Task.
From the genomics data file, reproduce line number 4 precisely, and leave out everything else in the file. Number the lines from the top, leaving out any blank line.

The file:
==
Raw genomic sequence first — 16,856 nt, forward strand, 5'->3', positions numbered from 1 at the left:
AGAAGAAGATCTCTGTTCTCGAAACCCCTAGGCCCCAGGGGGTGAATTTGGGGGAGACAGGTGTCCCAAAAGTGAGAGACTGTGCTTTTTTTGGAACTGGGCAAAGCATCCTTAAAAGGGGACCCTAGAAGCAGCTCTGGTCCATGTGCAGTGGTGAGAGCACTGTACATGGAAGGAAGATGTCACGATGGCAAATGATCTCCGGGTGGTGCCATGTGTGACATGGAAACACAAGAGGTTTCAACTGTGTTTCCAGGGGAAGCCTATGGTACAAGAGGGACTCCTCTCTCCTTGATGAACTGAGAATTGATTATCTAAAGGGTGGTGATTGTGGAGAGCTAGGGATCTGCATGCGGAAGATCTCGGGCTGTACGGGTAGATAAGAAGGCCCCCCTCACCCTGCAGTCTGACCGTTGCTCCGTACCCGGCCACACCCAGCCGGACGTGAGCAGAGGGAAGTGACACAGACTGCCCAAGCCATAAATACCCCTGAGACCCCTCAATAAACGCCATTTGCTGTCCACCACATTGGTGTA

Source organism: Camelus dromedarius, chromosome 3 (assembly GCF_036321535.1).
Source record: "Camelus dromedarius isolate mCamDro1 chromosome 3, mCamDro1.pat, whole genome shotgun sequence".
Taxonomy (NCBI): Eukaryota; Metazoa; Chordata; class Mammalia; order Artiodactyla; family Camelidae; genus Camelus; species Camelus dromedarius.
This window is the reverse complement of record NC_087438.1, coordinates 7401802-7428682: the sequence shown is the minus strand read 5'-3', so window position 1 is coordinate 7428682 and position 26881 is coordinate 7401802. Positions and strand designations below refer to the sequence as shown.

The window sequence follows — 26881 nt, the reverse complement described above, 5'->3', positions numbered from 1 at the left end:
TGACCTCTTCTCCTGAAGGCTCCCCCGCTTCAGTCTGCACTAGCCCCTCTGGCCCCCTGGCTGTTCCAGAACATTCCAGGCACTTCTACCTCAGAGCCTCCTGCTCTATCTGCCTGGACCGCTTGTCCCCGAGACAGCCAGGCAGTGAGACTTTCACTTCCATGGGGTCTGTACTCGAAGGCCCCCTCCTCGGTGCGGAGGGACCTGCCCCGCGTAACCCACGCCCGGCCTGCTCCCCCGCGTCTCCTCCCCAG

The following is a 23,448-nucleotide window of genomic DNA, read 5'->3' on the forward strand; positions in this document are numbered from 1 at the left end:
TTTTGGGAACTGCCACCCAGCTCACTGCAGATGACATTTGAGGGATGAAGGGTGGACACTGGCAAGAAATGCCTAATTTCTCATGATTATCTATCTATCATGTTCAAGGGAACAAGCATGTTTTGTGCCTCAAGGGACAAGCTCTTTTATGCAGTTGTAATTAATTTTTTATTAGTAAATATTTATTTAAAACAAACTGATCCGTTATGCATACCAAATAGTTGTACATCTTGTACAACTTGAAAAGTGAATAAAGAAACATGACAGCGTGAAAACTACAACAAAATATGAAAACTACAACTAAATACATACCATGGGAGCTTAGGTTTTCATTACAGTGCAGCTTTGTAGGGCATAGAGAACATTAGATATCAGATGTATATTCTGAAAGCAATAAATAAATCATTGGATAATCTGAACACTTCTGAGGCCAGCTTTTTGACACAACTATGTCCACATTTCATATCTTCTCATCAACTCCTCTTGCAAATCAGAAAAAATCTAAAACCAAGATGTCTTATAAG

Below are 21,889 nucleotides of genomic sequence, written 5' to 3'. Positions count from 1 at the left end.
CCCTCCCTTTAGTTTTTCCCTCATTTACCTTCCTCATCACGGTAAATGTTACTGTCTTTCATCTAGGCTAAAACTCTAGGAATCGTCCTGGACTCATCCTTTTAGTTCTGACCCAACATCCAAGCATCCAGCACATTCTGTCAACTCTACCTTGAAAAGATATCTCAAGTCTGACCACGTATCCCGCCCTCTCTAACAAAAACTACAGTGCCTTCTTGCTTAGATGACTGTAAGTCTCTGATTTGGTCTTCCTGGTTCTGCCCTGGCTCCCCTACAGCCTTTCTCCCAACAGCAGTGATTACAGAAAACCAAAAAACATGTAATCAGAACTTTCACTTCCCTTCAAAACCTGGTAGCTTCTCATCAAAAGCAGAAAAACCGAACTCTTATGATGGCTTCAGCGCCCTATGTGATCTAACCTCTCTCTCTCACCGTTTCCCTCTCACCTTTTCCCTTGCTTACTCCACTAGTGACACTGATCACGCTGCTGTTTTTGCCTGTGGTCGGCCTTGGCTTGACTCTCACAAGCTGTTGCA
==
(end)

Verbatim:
Source record: "Camelus dromedarius isolate mCamDro1 chromosome 3, mCamDro1.pat, whole genome shotgun sequence".